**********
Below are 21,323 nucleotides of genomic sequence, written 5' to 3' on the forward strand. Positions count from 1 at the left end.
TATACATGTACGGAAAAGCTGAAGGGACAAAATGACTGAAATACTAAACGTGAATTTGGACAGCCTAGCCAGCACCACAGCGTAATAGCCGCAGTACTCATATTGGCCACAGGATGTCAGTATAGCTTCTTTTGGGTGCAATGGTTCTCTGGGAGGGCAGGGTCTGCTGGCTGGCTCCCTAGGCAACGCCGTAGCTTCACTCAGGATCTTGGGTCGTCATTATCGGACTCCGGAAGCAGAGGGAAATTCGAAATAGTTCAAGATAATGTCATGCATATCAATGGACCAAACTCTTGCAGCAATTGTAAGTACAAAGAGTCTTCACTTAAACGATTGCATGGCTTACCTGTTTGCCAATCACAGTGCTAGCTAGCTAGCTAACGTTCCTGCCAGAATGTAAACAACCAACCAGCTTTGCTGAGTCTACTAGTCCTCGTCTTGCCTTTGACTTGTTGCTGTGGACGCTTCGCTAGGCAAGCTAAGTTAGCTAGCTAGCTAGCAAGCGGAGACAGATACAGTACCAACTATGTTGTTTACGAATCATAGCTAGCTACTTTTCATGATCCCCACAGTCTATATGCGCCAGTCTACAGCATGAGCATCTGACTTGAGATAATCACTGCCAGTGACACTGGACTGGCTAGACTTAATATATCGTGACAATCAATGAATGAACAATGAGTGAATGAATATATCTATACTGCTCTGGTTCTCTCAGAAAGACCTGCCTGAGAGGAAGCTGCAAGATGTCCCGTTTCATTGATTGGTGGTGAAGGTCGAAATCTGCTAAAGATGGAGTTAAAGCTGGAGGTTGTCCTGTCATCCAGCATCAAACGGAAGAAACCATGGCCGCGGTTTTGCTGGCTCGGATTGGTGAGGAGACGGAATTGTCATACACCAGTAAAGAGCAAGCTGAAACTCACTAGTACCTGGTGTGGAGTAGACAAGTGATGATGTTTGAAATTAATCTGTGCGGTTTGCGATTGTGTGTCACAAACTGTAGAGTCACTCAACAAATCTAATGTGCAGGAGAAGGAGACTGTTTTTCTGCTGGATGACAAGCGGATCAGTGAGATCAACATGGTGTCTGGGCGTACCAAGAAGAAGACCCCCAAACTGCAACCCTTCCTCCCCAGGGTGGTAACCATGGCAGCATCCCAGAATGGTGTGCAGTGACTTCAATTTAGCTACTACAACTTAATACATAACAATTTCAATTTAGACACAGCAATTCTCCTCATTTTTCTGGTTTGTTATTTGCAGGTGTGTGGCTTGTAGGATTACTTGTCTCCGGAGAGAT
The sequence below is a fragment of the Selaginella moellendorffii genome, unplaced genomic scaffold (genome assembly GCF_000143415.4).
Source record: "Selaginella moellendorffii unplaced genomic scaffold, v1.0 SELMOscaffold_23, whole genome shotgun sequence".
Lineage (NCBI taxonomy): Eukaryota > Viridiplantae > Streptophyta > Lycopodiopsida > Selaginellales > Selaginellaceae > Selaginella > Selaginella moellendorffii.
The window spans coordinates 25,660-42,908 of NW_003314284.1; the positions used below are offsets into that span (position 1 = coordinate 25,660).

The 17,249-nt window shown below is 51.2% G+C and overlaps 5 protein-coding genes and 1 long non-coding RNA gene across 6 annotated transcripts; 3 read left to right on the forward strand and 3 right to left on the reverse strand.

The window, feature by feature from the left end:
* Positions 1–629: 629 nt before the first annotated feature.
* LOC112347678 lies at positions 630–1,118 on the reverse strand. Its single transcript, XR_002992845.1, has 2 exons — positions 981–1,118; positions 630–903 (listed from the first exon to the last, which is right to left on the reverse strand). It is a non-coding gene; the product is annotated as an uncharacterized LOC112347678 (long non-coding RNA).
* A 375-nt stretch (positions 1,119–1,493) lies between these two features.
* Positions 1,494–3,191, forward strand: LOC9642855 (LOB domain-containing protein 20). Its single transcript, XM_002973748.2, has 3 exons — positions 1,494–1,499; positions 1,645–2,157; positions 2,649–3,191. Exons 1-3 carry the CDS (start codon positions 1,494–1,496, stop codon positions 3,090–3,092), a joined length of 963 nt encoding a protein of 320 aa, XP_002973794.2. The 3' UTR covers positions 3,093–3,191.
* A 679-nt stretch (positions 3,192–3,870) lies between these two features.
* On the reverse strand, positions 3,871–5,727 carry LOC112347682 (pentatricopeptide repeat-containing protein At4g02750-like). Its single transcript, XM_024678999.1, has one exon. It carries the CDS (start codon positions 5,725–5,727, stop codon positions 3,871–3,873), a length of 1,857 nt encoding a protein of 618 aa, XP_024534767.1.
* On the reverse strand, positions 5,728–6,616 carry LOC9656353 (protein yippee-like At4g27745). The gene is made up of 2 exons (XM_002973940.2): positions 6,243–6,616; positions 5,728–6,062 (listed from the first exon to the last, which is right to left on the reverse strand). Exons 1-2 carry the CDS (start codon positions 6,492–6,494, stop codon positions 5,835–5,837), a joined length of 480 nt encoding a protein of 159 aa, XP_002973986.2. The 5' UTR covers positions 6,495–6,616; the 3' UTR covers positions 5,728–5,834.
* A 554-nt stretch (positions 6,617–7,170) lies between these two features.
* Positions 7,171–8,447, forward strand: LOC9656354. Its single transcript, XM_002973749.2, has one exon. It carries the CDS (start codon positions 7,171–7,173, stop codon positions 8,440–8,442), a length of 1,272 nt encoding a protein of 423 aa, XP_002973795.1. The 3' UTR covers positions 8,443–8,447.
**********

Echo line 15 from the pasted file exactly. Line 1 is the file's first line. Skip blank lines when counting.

* On the reverse strand, positions 5,728–6,616 carry LOC9656353 (protein yippee-like At4g27745). The gene is made up of 2 exons (XM_002973940.2): positions 6,243–6,616; positions 5,728–6,062 (listed from the first exon to the last, which is right to left on the reverse strand). Exons 1-2 carry the CDS (start codon positions 6,492–6,494, stop codon positions 5,835–5,837), a joined length of 480 nt encoding a protein of 159 aa, XP_002973986.2. The 5' UTR covers positions 6,495–6,616; the 3' UTR covers positions 5,728–5,834.